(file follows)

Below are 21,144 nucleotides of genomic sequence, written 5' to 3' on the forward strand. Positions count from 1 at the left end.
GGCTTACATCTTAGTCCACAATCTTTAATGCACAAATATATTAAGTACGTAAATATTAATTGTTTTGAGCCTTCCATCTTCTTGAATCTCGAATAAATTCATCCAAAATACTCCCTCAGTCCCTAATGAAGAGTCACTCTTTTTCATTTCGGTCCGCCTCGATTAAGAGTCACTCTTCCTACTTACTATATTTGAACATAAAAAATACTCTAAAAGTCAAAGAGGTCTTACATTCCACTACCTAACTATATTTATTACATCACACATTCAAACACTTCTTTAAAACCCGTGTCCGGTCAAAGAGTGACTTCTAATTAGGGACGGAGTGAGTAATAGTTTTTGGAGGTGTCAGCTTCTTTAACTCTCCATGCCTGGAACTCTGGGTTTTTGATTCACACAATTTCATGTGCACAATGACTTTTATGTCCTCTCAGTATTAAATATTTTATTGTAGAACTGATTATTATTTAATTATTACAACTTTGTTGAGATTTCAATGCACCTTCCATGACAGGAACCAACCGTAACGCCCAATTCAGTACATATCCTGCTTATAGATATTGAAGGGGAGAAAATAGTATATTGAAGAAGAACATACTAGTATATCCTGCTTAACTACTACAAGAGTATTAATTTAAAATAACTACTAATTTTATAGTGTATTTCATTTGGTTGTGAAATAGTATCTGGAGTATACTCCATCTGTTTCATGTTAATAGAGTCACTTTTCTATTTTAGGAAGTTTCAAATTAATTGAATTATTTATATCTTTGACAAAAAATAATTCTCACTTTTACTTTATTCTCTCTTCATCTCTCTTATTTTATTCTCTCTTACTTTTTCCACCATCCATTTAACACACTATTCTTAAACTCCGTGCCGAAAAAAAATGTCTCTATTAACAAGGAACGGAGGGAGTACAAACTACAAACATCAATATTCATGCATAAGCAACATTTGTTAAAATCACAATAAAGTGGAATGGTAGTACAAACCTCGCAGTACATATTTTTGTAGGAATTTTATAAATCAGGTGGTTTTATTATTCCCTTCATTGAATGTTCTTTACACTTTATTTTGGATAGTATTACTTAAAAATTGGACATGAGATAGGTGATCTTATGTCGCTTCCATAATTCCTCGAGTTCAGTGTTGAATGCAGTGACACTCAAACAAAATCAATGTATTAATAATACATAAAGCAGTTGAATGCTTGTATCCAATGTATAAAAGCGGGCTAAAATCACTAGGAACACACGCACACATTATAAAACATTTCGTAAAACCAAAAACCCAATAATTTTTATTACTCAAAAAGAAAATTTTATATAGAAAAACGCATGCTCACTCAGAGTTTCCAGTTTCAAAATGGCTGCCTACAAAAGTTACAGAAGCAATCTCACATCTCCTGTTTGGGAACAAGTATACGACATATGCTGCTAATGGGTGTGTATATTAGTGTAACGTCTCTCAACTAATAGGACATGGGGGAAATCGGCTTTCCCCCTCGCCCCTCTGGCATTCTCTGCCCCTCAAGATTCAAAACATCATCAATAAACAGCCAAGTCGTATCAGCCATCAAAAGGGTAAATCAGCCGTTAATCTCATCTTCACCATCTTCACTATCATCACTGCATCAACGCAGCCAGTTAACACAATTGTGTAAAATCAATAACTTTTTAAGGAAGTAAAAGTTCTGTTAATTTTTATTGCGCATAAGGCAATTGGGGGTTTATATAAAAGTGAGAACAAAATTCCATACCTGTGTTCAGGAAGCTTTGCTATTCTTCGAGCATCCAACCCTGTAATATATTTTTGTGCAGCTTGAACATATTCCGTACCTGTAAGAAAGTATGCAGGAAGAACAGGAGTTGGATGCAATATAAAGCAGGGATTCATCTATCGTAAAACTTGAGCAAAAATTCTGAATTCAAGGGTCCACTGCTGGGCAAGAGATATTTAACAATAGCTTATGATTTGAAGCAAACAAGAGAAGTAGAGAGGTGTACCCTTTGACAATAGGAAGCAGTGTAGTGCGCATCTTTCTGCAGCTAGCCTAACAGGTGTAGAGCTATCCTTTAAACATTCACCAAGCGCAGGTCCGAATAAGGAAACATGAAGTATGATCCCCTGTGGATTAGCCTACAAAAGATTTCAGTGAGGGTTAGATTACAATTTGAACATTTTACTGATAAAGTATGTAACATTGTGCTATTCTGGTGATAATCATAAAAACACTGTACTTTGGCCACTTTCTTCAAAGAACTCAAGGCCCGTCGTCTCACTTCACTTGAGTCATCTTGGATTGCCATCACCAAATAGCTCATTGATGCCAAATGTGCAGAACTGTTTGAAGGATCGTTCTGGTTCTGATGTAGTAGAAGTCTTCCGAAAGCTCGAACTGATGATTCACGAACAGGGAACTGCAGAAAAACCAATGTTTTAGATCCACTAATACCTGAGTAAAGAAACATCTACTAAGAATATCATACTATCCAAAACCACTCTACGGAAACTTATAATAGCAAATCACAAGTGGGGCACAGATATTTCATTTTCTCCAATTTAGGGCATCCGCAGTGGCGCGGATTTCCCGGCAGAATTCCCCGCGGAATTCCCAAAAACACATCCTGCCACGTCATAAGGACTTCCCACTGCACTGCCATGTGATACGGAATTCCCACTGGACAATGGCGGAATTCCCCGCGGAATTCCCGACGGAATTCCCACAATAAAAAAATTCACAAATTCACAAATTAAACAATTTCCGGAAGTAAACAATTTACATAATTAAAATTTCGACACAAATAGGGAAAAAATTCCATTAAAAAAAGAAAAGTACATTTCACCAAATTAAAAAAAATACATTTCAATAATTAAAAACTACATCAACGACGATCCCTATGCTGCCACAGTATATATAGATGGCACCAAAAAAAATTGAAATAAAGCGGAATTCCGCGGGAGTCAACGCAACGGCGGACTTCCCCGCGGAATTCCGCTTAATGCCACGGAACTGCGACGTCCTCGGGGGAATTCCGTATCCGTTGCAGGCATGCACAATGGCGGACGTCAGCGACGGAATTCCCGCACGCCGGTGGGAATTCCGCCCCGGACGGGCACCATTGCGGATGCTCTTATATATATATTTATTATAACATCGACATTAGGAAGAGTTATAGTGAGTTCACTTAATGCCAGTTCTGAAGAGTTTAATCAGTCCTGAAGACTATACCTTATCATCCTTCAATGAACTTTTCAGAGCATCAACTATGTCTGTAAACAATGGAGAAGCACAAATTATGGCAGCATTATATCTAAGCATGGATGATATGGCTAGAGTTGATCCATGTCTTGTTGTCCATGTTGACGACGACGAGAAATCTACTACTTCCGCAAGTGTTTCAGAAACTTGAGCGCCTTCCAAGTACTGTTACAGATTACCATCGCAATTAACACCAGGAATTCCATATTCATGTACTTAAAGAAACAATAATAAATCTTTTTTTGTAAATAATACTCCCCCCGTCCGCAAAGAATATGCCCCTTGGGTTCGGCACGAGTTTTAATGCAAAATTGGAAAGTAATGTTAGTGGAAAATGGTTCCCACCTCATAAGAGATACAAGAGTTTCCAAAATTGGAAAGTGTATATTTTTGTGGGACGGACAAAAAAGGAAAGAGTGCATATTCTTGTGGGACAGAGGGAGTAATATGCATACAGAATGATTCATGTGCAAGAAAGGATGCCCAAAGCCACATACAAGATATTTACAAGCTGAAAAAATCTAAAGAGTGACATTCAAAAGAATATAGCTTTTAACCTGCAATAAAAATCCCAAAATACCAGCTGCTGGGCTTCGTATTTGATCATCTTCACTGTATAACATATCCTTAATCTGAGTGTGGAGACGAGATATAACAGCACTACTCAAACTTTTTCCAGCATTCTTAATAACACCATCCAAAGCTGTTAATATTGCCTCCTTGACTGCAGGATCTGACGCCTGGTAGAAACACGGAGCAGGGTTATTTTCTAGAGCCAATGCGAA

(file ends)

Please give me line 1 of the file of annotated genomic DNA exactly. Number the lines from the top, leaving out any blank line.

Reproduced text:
Below are 21,144 nucleotides of genomic sequence, written 5' to 3' on the forward strand. Positions count from 1 at the left end.